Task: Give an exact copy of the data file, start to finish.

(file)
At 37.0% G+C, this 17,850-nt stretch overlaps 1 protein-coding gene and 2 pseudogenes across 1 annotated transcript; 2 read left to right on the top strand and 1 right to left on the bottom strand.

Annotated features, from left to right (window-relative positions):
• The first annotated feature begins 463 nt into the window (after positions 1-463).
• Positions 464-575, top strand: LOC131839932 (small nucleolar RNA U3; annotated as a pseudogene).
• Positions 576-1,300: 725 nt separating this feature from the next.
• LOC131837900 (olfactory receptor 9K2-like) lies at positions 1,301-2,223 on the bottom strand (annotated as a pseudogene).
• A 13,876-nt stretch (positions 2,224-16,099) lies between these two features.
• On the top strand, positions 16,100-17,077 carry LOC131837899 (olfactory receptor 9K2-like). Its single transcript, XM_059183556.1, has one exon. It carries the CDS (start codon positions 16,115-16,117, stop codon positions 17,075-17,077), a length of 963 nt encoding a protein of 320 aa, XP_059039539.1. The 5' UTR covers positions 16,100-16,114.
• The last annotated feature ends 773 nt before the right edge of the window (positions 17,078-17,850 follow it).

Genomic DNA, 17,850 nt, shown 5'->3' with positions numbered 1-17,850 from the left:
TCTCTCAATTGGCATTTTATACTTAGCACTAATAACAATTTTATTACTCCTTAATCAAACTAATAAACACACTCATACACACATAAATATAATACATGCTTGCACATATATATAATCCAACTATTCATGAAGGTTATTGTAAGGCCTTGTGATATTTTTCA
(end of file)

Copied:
At 37.0% G+C, this 17,850-nt stretch overlaps 1 protein-coding gene and 2 pseudogenes across 1 annotated transcript; 2 read left to right on the top strand and 1 right to left on the bottom strand.

Annotated features, from left to right (window-relative positions):
• The first annotated feature begins 463 nt into the window (after positions 1-463).
• Positions 464-575, top strand: LOC131839932 (small nucleolar RNA U3; annotated as a pseudogene).
• Positions 576-1,300: 725 nt separating this feature from the next.
• LOC131837900 (olfactory receptor 9K2-like) lies at positions 1,301-2,223 on the bottom strand (annotated as a pseudogene).
• A 13,876-nt stretch (positions 2,224-16,099) lies between these two features.
• On the top strand, positions 16,100-17,077 carry LOC131837899 (olfactory receptor 9K2-like). Its single transcript, XM_059183556.1, has one exon. It carries the CDS (start codon positions 16,115-16,117, stop codon positions 17,075-17,077), a length of 963 nt encoding a protein of 320 aa, XP_059039539.1. The 5' UTR covers positions 16,100-16,114.
• The last annotated feature ends 773 nt before the right edge of the window (positions 17,078-17,850 follow it).

Genomic DNA, 17,850 nt, shown 5'->3' with positions numbered 1-17,850 from the left:
TCTCTCAATTGGCATTTTATACTTAGCACTAATAACAATTTTATTACTCCTTAATCAAACTAATAAACACACTCATACACACATAAATATAATACATGCTTGCACATATATATAATCCAACTATTCATGAAGGTTATTGTAAGGCCTTGTGATATTTTTCA